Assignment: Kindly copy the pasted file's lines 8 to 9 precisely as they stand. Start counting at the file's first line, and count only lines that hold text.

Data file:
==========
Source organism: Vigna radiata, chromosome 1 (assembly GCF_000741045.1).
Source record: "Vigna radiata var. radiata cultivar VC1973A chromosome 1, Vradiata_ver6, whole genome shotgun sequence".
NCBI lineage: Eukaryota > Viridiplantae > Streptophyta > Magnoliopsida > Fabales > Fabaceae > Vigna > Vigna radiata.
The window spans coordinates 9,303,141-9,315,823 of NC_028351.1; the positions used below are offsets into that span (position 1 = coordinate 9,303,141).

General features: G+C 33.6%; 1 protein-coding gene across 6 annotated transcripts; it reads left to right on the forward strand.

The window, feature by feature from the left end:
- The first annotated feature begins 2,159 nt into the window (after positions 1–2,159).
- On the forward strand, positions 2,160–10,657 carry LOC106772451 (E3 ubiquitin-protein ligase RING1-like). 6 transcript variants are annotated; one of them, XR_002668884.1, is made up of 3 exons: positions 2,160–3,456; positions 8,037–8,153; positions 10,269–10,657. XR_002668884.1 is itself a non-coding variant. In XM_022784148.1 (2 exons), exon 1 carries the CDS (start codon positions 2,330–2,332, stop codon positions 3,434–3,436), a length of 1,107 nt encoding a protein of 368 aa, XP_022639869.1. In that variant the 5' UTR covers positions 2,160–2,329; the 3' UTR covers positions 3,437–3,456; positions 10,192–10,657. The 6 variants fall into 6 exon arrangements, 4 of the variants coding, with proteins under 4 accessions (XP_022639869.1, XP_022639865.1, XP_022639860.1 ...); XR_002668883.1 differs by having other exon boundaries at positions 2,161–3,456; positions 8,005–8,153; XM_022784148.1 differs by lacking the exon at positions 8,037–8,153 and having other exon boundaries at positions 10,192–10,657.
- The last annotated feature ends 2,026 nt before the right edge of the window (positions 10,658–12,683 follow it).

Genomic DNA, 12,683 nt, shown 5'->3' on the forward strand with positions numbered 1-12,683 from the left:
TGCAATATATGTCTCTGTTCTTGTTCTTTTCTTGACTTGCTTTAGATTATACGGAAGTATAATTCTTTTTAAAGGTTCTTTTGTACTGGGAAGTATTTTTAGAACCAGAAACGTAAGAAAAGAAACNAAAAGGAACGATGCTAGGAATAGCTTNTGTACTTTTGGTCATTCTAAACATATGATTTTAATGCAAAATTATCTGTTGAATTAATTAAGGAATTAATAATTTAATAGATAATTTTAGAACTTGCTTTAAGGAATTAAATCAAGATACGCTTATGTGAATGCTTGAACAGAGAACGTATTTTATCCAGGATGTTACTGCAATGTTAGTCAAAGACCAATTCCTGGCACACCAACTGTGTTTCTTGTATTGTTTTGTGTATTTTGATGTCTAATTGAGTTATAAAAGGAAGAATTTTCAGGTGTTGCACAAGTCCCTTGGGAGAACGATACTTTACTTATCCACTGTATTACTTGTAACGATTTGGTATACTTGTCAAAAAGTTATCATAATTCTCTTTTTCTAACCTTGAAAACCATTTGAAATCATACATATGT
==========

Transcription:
- On the forward strand, positions 2,160–10,657 carry LOC106772451 (E3 ubiquitin-protein ligase RING1-like). 6 transcript variants are annotated; one of them, XR_002668884.1, is made up of 3 exons: positions 2,160–3,456; positions 8,037–8,153; positions 10,269–10,657. XR_002668884.1 is itself a non-coding variant. In XM_022784148.1 (2 exons), exon 1 carries the CDS (start codon positions 2,330–2,332, stop codon positions 3,434–3,436), a length of 1,107 nt encoding a protein of 368 aa, XP_022639869.1. In that variant the 5' UTR covers positions 2,160–2,329; the 3' UTR covers positions 3,437–3,456; positions 10,192–10,657. The 6 variants fall into 6 exon arrangements, 4 of the variants coding, with proteins under 4 accessions (XP_022639869.1, XP_022639865.1, XP_022639860.1 ...); XR_002668883.1 differs by having other exon boundaries at positions 2,161–3,456; positions 8,005–8,153; XM_022784148.1 differs by lacking the exon at positions 8,037–8,153 and having other exon boundaries at positions 10,192–10,657.
- The last annotated feature ends 2,026 nt before the right edge of the window (positions 10,658–12,683 follow it).